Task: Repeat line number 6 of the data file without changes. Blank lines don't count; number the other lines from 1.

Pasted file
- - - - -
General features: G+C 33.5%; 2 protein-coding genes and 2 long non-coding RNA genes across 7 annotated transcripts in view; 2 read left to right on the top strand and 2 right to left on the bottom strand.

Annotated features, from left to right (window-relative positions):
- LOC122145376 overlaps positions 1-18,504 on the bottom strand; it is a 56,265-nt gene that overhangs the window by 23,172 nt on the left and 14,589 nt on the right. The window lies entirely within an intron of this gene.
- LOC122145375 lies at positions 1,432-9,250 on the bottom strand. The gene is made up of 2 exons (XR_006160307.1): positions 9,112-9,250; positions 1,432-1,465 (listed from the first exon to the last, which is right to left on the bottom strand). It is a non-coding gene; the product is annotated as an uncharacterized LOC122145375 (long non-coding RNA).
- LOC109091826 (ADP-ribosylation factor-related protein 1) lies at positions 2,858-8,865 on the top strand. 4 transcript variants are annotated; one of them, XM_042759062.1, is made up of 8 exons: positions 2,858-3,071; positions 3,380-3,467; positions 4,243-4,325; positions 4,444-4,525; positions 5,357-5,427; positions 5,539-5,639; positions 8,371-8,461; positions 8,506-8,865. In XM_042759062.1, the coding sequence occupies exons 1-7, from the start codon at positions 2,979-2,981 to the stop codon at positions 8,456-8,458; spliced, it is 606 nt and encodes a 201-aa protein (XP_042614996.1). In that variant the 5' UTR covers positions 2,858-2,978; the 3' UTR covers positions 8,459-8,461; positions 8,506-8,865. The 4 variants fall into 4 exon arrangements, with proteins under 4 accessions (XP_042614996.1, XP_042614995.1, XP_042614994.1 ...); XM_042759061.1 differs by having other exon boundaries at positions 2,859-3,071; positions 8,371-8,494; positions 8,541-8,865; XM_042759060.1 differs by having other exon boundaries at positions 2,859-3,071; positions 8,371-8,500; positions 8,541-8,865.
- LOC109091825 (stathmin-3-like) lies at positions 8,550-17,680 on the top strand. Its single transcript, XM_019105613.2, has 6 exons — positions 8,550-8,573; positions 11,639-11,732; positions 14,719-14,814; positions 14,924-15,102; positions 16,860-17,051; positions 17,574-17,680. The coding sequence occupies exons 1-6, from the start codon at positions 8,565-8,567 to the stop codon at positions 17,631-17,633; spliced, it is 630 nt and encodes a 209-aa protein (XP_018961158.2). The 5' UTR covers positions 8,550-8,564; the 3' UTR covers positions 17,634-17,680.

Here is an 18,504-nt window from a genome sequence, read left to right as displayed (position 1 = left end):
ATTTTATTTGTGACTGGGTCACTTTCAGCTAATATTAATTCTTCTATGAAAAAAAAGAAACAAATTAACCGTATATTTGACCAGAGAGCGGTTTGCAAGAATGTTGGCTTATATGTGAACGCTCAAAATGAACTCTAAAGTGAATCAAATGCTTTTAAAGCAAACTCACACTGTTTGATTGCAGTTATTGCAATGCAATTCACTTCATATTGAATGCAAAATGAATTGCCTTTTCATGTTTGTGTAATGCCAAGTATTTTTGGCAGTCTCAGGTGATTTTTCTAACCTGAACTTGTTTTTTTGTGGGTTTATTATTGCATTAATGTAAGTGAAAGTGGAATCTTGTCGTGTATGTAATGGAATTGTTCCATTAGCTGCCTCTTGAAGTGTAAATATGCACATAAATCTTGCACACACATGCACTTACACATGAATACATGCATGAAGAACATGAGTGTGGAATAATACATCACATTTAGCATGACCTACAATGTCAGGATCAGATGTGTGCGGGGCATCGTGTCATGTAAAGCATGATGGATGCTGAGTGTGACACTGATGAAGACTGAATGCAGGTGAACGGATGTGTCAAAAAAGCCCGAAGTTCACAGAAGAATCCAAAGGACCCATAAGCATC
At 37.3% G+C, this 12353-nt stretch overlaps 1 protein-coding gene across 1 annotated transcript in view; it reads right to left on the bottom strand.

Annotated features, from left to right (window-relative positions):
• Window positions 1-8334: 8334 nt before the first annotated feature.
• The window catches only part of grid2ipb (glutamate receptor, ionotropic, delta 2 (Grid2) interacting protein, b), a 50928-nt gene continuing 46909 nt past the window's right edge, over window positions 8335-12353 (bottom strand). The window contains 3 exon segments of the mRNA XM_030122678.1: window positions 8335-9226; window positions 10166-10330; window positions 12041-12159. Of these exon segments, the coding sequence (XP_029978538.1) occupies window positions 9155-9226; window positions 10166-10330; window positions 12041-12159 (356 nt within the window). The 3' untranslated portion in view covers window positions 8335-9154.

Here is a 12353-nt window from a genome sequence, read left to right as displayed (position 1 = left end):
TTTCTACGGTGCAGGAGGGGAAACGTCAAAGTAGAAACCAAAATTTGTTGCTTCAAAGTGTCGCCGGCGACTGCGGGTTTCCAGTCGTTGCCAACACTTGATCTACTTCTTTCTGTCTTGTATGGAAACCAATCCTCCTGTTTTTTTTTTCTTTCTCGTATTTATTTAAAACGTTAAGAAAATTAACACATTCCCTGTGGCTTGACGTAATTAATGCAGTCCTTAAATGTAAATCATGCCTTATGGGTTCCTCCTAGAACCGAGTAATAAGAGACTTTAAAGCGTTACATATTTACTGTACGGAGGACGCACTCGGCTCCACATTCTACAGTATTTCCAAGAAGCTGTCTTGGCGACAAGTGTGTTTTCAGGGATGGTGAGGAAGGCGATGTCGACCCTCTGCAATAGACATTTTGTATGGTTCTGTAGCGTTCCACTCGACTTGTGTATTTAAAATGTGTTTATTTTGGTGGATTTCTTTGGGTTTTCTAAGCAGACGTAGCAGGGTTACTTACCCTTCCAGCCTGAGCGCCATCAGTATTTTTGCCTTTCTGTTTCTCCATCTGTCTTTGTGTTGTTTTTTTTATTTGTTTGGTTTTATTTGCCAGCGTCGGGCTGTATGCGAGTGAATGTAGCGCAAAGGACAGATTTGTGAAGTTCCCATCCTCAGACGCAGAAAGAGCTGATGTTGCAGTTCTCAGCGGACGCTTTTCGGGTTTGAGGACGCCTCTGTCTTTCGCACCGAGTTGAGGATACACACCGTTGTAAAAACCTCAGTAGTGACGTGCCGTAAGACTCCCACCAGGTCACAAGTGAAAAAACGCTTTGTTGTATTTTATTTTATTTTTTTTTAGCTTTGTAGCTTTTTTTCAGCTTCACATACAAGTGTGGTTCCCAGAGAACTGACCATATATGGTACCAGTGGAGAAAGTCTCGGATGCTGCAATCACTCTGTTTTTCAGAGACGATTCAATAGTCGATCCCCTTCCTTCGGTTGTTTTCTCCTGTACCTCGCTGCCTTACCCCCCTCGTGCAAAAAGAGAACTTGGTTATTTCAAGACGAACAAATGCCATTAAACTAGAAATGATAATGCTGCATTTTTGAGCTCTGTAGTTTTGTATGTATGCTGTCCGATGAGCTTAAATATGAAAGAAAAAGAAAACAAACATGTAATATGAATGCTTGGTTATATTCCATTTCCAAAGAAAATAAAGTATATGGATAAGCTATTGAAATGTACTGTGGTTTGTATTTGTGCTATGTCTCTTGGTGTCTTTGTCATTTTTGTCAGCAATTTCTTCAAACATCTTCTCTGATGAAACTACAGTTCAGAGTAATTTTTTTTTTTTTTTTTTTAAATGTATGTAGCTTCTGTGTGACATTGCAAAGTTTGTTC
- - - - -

- LOC109091825 (stathmin-3-like) lies at positions 8,550-17,680 on the top strand. Its single transcript, XM_019105613.2, has 6 exons — positions 8,550-8,573; positions 11,639-11,732; positions 14,719-14,814; positions 14,924-15,102; positions 16,860-17,051; positions 17,574-17,680. The coding sequence occupies exons 1-6, from the start codon at positions 8,565-8,567 to the stop codon at positions 17,631-17,633; spliced, it is 630 nt and encodes a 209-aa protein (XP_018961158.2). The 5' UTR covers positions 8,550-8,564; the 3' UTR covers positions 17,634-17,680.